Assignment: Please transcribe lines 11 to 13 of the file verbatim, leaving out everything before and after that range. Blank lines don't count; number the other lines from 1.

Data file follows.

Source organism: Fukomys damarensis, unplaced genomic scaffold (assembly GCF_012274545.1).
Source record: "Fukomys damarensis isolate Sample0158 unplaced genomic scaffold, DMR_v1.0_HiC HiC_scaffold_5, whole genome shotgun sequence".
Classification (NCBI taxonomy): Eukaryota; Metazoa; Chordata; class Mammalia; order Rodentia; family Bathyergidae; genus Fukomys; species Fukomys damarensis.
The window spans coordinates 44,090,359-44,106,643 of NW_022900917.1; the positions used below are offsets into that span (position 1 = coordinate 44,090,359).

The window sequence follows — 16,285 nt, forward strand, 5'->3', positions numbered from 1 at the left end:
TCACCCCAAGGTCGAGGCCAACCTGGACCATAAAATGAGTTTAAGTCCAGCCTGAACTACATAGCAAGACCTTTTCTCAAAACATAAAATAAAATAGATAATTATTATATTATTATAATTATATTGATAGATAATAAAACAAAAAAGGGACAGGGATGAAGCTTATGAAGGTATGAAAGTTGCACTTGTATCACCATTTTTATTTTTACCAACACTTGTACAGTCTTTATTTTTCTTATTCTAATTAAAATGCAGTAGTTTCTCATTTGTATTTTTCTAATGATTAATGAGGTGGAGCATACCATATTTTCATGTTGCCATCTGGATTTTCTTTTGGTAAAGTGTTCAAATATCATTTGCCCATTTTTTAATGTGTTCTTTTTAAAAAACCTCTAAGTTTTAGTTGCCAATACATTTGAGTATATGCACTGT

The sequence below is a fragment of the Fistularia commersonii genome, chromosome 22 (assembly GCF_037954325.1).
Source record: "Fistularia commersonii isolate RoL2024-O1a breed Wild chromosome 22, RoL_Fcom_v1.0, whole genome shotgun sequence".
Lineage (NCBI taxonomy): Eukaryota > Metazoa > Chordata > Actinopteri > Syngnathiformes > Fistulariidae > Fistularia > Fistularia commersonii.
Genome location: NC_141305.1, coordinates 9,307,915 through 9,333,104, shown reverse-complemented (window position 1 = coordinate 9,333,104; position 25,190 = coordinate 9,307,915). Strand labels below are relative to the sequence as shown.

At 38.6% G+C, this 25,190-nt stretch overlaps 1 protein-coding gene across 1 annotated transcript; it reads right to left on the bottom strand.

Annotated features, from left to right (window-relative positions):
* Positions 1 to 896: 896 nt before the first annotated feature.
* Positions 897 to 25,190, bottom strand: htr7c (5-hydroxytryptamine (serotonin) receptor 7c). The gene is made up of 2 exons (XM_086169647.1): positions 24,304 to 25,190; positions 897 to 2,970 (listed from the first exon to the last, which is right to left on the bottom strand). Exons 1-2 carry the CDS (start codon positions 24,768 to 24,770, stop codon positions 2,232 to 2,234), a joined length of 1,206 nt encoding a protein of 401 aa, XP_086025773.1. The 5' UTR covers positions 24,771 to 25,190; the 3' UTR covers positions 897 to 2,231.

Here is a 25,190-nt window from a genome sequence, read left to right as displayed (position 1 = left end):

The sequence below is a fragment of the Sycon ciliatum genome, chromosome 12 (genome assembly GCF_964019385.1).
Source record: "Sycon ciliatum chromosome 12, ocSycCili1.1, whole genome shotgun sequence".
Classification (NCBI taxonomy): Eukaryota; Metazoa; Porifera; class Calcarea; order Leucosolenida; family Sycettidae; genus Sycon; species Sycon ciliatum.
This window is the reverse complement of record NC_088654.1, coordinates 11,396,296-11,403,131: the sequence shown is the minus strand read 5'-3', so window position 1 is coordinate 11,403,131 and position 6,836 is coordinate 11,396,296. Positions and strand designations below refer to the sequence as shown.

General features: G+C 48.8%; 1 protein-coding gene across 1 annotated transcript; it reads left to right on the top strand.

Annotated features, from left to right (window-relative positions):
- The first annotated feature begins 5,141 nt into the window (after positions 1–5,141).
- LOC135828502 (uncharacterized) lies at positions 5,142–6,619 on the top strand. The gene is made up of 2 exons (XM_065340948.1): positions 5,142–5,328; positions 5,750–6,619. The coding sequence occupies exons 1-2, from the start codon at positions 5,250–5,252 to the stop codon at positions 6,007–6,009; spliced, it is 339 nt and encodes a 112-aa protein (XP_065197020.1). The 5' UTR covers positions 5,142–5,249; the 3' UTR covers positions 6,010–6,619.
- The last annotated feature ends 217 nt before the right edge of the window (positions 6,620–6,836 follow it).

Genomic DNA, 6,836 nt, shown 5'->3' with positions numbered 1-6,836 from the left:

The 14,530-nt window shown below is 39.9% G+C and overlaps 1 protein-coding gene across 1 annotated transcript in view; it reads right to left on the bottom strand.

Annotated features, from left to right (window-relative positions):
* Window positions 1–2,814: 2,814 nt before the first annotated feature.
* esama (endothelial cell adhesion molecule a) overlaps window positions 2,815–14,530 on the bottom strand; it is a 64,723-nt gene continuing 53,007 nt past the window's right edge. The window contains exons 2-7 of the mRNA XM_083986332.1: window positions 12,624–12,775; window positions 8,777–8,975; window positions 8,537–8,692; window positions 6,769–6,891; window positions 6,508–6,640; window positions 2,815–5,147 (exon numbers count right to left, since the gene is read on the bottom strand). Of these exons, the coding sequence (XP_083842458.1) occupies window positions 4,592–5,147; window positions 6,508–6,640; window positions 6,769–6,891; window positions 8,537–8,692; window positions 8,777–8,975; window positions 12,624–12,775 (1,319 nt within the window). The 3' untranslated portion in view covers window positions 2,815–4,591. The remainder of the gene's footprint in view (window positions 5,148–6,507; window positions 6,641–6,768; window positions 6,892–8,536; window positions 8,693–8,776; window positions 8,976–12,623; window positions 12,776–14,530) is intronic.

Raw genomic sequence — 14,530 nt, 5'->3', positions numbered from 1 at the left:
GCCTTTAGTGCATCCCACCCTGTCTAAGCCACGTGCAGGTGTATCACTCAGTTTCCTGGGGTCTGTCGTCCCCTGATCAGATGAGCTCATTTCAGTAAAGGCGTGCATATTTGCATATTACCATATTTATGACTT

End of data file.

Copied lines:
At 38.6% G+C, this 25,190-nt stretch overlaps 1 protein-coding gene across 1 annotated transcript; it reads right to left on the bottom strand.

Annotated features, from left to right (window-relative positions):
* Positions 1 to 896: 896 nt before the first annotated feature.